Omagh bomb: Extremists are few in number and have few supporters among the Irish, but they are still highly dangerous, writes David McKittrick

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THE SLAUGHTER in Omagh was almost certainly the work of dissident republicans. There is no doubt that those responsible represent not just a tiny proportion of people in Northern Ireland: they also represent only a tiny proportion of republicanism itself.

But there is equally no doubt, as the Omagh bomb graphically illustrates, that even a mere handful of determined activists can cause appalling loss of life as they battle on in their quixotic quest to drive the British out of Ireland.

The following weeks will show whether they will succeed not only in filling coffins with the bodies of innocents but also in destabilising a peace process which has cut the death-rate and delivered new hope of lasting political progress.

The Omagh carnage will certainly test that process to the limit. The British and Irish governments will hope the communal conclusion will be that only the peace process stands any real chance of putting an eventual end to such attacks.

Those responsible were almost certainly part of a motley collection of republican dissidents opposed to the peace process. Originally three separate groups, they have in recent months formed a loose confederation, trading information and technology.

The first of them, the Irish National Liberation Army, has been in existence since the 1970s, carrying out killings such as that of Conservative MP Airey Neave in 1979. Although it has been in decline in recent years, its high-profile assassination last Christmas of the loyalist leader Billy Wright showed it remains dangerous. That killing triggered off a wave of retaliatory loyalist killings: the security forces will be fervently hoping that yesterday's attack does not have the same effect.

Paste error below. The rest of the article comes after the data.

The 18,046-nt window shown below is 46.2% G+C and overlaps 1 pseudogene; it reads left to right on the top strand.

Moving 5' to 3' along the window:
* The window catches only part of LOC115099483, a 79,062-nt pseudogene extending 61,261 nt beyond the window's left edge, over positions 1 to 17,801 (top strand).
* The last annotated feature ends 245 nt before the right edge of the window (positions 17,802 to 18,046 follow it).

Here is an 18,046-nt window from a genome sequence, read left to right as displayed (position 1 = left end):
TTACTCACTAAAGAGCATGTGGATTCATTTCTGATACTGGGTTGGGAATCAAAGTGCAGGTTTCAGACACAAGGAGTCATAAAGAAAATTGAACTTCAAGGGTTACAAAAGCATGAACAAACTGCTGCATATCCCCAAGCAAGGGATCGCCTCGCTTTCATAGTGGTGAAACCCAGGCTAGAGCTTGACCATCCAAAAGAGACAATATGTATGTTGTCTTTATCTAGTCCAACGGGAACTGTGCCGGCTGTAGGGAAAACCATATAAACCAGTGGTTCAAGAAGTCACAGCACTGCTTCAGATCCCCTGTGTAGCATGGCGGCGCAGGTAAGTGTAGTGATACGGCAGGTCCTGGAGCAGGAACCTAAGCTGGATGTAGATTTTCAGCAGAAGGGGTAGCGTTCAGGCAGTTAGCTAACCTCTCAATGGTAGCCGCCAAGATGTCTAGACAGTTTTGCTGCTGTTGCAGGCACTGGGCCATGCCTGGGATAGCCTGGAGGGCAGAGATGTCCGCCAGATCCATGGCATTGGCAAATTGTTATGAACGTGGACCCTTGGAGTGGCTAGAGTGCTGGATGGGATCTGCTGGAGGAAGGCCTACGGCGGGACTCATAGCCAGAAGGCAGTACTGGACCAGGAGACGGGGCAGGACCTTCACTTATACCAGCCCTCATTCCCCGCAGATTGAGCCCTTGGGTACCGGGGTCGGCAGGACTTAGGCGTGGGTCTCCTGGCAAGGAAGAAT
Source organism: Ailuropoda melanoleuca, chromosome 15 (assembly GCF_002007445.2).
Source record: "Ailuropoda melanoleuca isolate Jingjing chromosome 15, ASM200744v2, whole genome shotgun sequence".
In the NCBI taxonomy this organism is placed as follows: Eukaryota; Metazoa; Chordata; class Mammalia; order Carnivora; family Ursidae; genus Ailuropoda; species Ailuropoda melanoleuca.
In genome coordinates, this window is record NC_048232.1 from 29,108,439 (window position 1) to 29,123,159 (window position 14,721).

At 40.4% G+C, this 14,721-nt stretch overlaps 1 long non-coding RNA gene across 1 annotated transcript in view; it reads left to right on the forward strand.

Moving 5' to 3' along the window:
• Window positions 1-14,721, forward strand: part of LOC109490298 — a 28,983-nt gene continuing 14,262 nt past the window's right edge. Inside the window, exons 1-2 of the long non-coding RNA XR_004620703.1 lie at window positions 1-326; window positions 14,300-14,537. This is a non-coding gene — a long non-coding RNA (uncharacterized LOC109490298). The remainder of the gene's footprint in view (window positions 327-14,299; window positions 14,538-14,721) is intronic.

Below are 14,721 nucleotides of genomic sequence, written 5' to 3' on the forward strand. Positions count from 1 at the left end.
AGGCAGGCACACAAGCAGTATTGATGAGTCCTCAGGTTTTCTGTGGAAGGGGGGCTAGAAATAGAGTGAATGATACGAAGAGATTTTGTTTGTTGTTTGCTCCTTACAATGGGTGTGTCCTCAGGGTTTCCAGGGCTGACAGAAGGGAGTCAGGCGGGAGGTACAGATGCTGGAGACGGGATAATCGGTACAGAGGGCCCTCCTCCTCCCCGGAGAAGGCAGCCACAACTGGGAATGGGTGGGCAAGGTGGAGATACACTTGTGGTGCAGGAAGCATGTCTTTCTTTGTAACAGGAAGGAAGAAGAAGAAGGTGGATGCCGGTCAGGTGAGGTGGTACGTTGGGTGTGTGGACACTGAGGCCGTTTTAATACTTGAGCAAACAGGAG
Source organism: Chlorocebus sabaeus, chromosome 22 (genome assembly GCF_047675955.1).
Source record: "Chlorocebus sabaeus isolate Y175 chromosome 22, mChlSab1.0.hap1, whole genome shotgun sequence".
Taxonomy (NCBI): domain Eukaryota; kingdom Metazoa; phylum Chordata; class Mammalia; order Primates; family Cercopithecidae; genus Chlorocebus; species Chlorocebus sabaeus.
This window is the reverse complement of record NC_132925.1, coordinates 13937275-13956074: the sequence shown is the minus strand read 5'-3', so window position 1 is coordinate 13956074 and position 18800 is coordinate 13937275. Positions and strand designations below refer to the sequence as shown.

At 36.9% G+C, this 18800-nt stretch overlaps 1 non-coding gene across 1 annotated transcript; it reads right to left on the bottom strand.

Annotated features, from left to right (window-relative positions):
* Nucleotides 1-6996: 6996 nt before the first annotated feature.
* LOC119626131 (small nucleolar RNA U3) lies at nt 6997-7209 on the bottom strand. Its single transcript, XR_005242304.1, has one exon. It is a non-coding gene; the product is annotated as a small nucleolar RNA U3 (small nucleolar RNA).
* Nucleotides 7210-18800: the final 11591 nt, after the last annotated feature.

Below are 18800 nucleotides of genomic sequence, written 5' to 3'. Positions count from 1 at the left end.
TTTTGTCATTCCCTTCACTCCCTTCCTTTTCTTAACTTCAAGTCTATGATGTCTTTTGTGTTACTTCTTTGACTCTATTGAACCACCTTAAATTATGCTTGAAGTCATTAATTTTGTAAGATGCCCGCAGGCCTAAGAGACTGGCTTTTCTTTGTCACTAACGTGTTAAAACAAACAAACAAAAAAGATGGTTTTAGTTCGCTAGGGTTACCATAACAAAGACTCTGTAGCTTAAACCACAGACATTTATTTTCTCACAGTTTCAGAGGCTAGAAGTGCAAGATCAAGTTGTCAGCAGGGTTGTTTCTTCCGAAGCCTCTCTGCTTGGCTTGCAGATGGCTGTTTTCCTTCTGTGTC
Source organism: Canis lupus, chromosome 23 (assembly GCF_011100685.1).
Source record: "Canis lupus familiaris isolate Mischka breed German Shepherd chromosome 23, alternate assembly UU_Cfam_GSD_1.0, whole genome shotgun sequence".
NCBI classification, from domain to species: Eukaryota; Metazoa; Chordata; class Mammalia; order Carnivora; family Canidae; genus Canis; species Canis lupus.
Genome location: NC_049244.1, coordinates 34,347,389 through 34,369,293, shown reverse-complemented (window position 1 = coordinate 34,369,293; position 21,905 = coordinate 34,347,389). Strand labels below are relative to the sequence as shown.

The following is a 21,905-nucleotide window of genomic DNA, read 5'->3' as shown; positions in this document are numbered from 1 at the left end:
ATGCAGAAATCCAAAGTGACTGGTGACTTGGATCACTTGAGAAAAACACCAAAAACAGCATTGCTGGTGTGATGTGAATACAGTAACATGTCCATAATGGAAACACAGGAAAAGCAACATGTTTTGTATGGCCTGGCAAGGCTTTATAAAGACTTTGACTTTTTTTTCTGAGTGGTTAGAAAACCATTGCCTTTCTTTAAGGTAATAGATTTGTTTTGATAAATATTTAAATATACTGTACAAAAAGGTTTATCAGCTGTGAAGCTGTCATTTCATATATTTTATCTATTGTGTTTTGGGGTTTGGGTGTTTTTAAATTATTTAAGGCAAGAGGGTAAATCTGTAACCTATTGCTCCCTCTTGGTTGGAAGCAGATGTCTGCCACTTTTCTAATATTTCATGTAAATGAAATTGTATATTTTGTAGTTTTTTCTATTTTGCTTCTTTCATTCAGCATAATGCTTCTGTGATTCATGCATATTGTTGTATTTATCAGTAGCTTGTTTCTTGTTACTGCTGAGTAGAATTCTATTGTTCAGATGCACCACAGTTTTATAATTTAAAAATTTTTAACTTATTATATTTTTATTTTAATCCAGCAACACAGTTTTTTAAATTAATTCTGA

The second group in the federation, which styles itself the Continuity IRA, has made its presence felt in recent years with a series of bombings, most often of town centres. It had its origins in a split within the IRA and Sinn Fein in the mid-1980s, when a small group of republicans broke away in protest against the developing peace process. They claimed then that the IRA and Sinn Fein would eventually "go political" and lose sight of traditional republican goals.

The third group, which calls itself the "Real IRA", has emerged within the past year and has similar objections to the direction of republican policy. Its genesis lay in the resignation of five members of the IRA's executivelate last year. They too baulked at Sinn Fein's move into the political processes. They are the prime suspects for yesterday's attack.

Like the Continuity IRA they have bombed town centres, but they have also staged mortar attacks on security force bases, and in one case a gun attack on police. Although these two breakaway IRAs have caused much damage, they have not taken life prior to the Omagh attack.

There are believed to have been some defections of IRA members to these minor groups, principally to the "Real IRA". This is regarded as the most dangerous of the renegades in that those who formed it include a former "quarter-master general" of the IRA. He took with him key IRA personnel skilled in bomb-making techniques.

The small groups appear to realise that the prosecution of a low-level terrorist campaign stands little chance of eventual success. Rather, their main ambition appears to lie in a hope that the peace process will at some stage become de-railed, and at that point disillusioned republican activists will turn to them for alternative leadership. They want, in other words, eventually to take over the main IRA and send it back again to full-scale war.

Two effects could now flow from the Omagh bomb. The worst-case scenario is the beginning of the end of the peace process, leading the fledgling new deal to collapse. Or it could go another way, inflicting more damage on the renegades than on the process: it could stop their growth in its tracks. This is because this was a "dirty" bombing, claiming civilian lives, in an indiscriminate manner and on a shocking scale.

Other republican organisations learned over the years that, whatever the morality of inflicting civilian casualties, it had a huge effect on their own support. Republicans like to see themselves as soldiers and not terrorists, and Omagh is destined to go down in annals of the troubles as sheer terrorism.

The infliction of all those civilian casualties is not therefore going to win the admiration of hard-line republicans. Rather, it may well mean that the "Real IRA" will grow no more, and is instead destined for an arctic isolation.